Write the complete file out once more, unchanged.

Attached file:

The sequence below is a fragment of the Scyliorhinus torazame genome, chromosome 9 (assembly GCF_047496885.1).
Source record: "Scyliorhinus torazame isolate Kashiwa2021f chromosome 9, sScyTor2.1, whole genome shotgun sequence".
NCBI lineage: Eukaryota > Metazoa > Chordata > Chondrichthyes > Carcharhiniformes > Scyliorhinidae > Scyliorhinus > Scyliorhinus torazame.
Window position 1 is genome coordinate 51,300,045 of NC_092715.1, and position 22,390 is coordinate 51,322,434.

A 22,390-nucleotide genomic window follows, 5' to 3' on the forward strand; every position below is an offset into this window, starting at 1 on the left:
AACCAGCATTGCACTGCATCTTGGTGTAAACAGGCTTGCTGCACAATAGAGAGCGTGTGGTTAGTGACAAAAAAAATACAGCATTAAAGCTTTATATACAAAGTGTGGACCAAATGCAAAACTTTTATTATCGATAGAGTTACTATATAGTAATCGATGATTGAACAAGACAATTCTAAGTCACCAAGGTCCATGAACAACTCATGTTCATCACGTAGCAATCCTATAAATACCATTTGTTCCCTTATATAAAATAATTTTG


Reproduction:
The sequence below is a fragment of the Scyliorhinus torazame genome, chromosome 9 (assembly GCF_047496885.1).
Source record: "Scyliorhinus torazame isolate Kashiwa2021f chromosome 9, sScyTor2.1, whole genome shotgun sequence".
NCBI lineage: Eukaryota > Metazoa > Chordata > Chondrichthyes > Carcharhiniformes > Scyliorhinidae > Scyliorhinus > Scyliorhinus torazame.
Window position 1 is genome coordinate 51,300,045 of NC_092715.1, and position 22,390 is coordinate 51,322,434.

A 22,390-nucleotide genomic window follows, 5' to 3' on the forward strand; every position below is an offset into this window, starting at 1 on the left:
AACCAGCATTGCACTGCATCTTGGTGTAAACAGGCTTGCTGCACAATAGAGAGCGTGTGGTTAGTGACAAAAAAAATACAGCATTAAAGCTTTATATACAAAGTGTGGACCAAATGCAAAACTTTTATTATCGATAGAGTTACTATATAGTAATCGATGATTGAACAAGACAATTCTAAGTCACCAAGGTCCATGAACAACTCATGTTCATCACGTAGCAATCCTATAAATACCATTTGTTCCCTTATATAAAATAATTTTG